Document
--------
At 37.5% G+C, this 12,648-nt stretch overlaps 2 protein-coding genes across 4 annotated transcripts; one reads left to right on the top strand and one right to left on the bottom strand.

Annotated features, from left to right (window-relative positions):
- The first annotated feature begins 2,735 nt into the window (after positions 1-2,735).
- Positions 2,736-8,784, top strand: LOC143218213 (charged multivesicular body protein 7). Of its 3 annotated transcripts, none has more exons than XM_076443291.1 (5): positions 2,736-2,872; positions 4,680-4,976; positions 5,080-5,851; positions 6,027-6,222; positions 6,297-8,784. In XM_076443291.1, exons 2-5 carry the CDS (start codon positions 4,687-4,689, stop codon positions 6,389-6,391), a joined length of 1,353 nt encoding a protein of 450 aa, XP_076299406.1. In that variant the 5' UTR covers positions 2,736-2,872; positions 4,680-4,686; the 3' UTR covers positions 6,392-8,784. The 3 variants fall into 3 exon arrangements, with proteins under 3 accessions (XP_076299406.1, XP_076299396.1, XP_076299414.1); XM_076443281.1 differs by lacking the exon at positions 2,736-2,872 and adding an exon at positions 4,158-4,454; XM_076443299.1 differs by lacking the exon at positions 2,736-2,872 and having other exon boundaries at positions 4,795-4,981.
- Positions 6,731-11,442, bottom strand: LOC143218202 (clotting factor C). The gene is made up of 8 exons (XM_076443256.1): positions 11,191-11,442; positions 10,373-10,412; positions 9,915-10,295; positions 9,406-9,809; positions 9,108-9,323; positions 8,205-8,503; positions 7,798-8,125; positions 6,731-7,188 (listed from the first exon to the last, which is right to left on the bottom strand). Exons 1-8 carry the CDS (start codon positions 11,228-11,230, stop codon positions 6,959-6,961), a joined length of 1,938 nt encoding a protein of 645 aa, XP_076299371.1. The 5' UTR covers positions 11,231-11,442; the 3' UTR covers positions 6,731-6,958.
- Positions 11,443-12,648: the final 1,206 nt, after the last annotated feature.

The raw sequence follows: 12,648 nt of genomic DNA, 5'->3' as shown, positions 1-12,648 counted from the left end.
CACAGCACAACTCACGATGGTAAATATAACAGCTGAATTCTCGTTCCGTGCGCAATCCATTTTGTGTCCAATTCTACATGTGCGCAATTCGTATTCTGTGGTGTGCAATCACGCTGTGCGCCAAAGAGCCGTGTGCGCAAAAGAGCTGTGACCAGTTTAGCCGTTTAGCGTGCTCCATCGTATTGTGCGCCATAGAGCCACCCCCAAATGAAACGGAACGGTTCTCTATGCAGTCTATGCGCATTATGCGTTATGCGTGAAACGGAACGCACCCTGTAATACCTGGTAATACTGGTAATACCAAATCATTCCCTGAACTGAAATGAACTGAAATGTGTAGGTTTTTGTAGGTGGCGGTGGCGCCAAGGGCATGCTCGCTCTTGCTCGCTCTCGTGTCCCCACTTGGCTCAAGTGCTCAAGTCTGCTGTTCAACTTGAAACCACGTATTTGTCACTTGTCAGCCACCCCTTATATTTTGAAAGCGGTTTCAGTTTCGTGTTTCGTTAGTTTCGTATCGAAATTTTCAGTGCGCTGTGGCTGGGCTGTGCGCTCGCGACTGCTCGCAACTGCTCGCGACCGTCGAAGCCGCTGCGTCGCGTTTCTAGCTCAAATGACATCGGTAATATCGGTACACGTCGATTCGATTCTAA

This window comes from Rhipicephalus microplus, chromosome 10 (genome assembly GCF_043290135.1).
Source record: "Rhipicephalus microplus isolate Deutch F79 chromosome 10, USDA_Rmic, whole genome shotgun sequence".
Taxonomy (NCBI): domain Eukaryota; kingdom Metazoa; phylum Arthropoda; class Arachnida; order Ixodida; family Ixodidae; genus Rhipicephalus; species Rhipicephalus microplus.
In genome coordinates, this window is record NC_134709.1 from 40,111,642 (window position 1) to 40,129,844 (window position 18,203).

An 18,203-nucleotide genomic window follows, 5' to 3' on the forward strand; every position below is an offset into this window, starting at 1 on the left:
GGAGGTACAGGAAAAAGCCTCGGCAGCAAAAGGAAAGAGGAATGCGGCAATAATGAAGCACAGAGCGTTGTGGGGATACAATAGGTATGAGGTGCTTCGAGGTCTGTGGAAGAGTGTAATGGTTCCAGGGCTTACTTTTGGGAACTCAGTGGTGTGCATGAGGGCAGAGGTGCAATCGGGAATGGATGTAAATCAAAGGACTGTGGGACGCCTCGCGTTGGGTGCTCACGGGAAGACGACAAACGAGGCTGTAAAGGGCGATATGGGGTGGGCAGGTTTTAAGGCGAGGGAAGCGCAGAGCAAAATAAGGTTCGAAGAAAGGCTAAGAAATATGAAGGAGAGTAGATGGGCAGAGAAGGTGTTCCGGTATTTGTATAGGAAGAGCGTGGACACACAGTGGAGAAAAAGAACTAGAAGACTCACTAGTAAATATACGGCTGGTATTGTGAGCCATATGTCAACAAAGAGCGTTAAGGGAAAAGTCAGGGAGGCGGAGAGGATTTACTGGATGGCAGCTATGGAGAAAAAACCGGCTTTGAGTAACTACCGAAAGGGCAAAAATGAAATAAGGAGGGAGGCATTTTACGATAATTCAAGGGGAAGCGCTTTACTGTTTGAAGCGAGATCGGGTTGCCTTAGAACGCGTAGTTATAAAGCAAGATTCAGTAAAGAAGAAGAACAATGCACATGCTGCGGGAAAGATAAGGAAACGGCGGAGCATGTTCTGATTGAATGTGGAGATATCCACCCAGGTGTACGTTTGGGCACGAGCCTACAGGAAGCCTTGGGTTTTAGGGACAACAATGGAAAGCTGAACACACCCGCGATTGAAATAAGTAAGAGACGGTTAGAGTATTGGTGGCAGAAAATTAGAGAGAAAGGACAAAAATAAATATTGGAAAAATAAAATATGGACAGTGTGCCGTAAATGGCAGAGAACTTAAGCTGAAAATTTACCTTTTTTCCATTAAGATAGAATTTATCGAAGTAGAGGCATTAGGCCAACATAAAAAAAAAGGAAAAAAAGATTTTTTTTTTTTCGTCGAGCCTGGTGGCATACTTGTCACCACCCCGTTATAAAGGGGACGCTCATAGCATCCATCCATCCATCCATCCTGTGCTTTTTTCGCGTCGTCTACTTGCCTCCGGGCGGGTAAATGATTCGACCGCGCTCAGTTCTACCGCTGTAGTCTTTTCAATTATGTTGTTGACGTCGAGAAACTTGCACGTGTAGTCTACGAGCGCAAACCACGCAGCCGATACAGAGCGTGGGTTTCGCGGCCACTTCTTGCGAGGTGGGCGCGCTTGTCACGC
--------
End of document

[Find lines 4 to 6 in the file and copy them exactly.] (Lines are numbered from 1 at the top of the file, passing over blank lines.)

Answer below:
- Positions 2,736-8,784, top strand: LOC143218213 (charged multivesicular body protein 7). Of its 3 annotated transcripts, none has more exons than XM_076443291.1 (5): positions 2,736-2,872; positions 4,680-4,976; positions 5,080-5,851; positions 6,027-6,222; positions 6,297-8,784. In XM_076443291.1, exons 2-5 carry the CDS (start codon positions 4,687-4,689, stop codon positions 6,389-6,391), a joined length of 1,353 nt encoding a protein of 450 aa, XP_076299406.1. In that variant the 5' UTR covers positions 2,736-2,872; positions 4,680-4,686; the 3' UTR covers positions 6,392-8,784. The 3 variants fall into 3 exon arrangements, with proteins under 3 accessions (XP_076299406.1, XP_076299396.1, XP_076299414.1); XM_076443281.1 differs by lacking the exon at positions 2,736-2,872 and adding an exon at positions 4,158-4,454; XM_076443299.1 differs by lacking the exon at positions 2,736-2,872 and having other exon boundaries at positions 4,795-4,981.
- Positions 6,731-11,442, bottom strand: LOC143218202 (clotting factor C). The gene is made up of 8 exons (XM_076443256.1): positions 11,191-11,442; positions 10,373-10,412; positions 9,915-10,295; positions 9,406-9,809; positions 9,108-9,323; positions 8,205-8,503; positions 7,798-8,125; positions 6,731-7,188 (listed from the first exon to the last, which is right to left on the bottom strand). Exons 1-8 carry the CDS (start codon positions 11,228-11,230, stop codon positions 6,959-6,961), a joined length of 1,938 nt encoding a protein of 645 aa, XP_076299371.1. The 5' UTR covers positions 11,231-11,442; the 3' UTR covers positions 6,731-6,958.
- Positions 11,443-12,648: the final 1,206 nt, after the last annotated feature.